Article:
Aides to President Barack Obama and Senate Majority Leader Harry Reid discussed the process of choosing the next U.S. Federal Reserve chairman in the wake of a letter from some chamber Democrats touting one contender, according to a person familiar with the conversations.
The letter, signed last month by 19 Senate Democrats and one independent who caucuses with the party, urged Obama to nominate Fed Vice Chairman Janet Yellen to succeed Ben S. Bernanke, whose term expires Jan. 31. The letter emerged amid criticism from some Democrats of another possible contender, Lawrence Summers, who had served as Obama’s first National Economic Council director.
The Fed selection process came up during a meeting between Deputy White House Chief of Staff Rob Nabors and David Krone, chief of staff to Reid, a Nevada Democrat, said the person familiar with the discussion. The two officials meet about once a week, according to a congressional aide who asked not to be identified discussing private conversations.
Senior White House staff members were surprised by the Democrats’ letter, especially given that the president has made clear he hasn’t yet settled on a nominee, said the person familiar with the meeting. Although Obama hasn’t raised the issue of the letter specifically, he wants political breathing room as he makes a final decision on Bernanke’s replacement, the person said. The Wall Street Journal reported on the meeting earlier.
During a White House news conference last week, a day before leaving for vacation, Obama said he was weighing a “range of outstanding candidates” to lead the central bank, including Summers and Yellen.
“The perception that Mr. Summers might have an inside track simply had to do with a bunch of attacks that I was hearing on Mr. Summers pre-emptively, which is sort of a standard Washington exercise that I don’t like,” Obama said. “I tend to defend folks who I think have done a good job and don’t deserve attacks.”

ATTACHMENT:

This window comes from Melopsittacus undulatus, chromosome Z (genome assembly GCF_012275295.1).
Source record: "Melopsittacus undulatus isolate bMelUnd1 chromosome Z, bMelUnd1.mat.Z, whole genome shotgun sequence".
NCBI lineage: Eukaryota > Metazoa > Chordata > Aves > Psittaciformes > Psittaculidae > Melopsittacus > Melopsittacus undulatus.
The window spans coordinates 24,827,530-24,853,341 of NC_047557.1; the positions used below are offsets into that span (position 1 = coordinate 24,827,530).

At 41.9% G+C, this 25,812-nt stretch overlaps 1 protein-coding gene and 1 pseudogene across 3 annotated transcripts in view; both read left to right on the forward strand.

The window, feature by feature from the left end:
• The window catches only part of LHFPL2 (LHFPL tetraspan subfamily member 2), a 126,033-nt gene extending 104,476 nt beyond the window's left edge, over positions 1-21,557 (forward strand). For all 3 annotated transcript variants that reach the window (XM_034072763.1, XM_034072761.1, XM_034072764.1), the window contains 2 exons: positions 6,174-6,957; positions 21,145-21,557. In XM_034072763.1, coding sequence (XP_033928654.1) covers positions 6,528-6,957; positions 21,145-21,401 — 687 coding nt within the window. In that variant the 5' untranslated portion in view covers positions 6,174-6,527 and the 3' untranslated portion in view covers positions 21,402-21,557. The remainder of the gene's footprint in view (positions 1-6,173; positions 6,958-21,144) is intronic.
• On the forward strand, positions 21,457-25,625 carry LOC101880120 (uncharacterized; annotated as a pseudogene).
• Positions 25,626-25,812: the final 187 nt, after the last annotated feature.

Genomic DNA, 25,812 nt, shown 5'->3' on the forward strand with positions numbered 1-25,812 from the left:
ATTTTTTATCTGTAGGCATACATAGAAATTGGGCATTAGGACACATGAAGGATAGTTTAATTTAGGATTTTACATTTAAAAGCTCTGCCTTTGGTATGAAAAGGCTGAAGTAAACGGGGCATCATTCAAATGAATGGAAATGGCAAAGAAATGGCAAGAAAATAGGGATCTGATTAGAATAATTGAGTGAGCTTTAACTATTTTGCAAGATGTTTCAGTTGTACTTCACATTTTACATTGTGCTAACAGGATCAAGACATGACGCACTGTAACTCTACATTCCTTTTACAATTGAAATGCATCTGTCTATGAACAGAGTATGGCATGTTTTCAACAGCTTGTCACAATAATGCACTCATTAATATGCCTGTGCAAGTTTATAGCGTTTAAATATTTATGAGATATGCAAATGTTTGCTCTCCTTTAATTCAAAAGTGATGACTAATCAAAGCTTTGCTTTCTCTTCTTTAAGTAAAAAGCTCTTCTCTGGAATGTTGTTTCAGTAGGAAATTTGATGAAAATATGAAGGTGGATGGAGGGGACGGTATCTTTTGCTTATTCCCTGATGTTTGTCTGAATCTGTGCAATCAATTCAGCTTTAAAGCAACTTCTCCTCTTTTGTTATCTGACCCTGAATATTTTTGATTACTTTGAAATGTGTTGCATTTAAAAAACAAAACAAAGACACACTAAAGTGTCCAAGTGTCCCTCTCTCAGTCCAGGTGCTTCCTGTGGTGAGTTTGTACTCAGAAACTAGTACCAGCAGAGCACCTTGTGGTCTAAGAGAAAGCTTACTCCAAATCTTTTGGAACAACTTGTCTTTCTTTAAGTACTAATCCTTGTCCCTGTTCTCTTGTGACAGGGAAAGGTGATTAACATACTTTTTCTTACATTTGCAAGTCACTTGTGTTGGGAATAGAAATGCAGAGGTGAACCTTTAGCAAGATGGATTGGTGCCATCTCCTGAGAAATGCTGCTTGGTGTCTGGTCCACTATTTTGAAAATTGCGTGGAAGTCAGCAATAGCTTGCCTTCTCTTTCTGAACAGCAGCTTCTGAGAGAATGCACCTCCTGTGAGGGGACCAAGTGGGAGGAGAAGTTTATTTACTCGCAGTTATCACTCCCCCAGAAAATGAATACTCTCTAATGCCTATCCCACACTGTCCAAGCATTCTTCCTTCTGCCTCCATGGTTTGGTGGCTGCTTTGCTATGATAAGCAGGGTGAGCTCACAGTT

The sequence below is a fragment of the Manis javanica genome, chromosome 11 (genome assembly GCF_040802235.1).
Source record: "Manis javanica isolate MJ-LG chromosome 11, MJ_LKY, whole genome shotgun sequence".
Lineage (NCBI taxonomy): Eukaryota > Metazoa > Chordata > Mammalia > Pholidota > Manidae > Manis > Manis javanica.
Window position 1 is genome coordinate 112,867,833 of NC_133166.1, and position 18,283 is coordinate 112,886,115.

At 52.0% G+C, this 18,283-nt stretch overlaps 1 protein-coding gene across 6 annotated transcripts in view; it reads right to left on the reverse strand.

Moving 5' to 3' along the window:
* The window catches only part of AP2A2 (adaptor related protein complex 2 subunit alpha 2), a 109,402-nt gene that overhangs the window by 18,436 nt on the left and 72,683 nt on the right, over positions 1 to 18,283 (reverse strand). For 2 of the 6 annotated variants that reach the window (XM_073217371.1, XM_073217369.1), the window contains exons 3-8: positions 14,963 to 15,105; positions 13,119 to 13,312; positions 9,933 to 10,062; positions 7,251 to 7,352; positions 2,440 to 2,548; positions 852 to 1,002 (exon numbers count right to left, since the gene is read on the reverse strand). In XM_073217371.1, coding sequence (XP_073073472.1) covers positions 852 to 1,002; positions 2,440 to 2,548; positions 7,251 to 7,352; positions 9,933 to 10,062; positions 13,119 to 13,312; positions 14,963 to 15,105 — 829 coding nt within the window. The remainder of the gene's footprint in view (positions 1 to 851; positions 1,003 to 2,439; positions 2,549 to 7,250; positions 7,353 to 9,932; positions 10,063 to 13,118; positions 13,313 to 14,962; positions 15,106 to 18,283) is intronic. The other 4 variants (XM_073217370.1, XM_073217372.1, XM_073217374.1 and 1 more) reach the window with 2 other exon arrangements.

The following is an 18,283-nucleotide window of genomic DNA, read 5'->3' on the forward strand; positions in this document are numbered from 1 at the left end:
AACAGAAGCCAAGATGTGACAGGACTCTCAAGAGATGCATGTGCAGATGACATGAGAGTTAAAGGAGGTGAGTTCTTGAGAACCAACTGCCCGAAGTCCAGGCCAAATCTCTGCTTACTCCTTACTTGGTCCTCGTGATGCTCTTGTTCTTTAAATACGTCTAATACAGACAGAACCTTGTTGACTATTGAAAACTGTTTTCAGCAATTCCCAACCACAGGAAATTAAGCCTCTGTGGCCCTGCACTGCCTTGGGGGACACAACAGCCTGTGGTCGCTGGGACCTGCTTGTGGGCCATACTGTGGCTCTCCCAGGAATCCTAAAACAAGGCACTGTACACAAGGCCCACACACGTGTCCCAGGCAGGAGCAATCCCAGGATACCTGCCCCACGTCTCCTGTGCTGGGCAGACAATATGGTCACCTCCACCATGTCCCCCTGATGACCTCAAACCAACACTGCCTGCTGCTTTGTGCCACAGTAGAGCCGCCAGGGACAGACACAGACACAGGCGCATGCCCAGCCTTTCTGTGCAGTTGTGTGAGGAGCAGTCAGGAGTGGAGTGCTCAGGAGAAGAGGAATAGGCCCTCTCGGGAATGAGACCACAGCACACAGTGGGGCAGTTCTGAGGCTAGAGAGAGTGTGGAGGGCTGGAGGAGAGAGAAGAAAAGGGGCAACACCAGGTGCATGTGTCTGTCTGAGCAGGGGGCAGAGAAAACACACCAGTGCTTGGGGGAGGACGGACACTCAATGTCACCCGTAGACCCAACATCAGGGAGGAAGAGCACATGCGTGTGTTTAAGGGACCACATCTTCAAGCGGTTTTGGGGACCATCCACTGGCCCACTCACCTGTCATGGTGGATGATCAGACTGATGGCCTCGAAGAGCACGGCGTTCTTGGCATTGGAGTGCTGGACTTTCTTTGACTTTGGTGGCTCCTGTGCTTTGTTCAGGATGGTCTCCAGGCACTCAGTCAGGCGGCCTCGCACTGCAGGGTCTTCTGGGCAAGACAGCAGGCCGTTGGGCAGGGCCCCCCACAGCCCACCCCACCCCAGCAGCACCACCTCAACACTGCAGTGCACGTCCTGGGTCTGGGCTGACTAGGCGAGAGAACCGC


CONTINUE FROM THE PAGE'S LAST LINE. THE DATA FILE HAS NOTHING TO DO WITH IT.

Obama, 52, told House Democrats during a closed-door meeting July 31 that Summers was being unfairly criticized. In his news conference, he compared Summers to his National Security Adviser Susan Rice. Obama didn’t nominate her for Secretary of State after a backlash over statements she made following the attacks on a U.S. diplomatic outpost in Benghazi, Libya, last September in which four Americans died.
Reid said after a July 31 meeting between Obama and Senate Democrats that party members in his chamber would support the president’s choice for the Fed, “no matter who it is.”
For the Fed position, Obama said he’ll make a decision “in the fall” on a replacement forBernanke, 59. The president told House lawmakers that he was also considering former Fed Vice Chairman Donald Kohn, 70, for the job.
Yellen, 67, has been the Fed vice chairman since October 2010. Summers, who served as Treasury secretary from July 1999 to January 2001, returned to government in 2009 as National Economic Council director during Obama’s first term.
Some Senate Democrats, including Richard Durbin of Illinois, have publicly questioned whether Summers should lead the Fed. They’ve raised concerns about his role in advocating financial-industry deregulation during President Bill Clinton’s administration that many blame for later helping create the financial crisis.
Summers, then-Fed Chairman Alan Greenspan and Treasury Secretary Robert Rubin in 1998 blocked efforts by Brooksley Born, then-chairman of the Commodity Futures Trading Commission, to regulate the derivatives market. It later expanded to include the toxic instruments that led to the 2008 market crisis.
While Bernanke hasn’t said whether he’d be willing to stay for a third term, Obama indicated in a June interview with Charlie Rose that the Fed chief had stayed in the post “longer than he wanted.”
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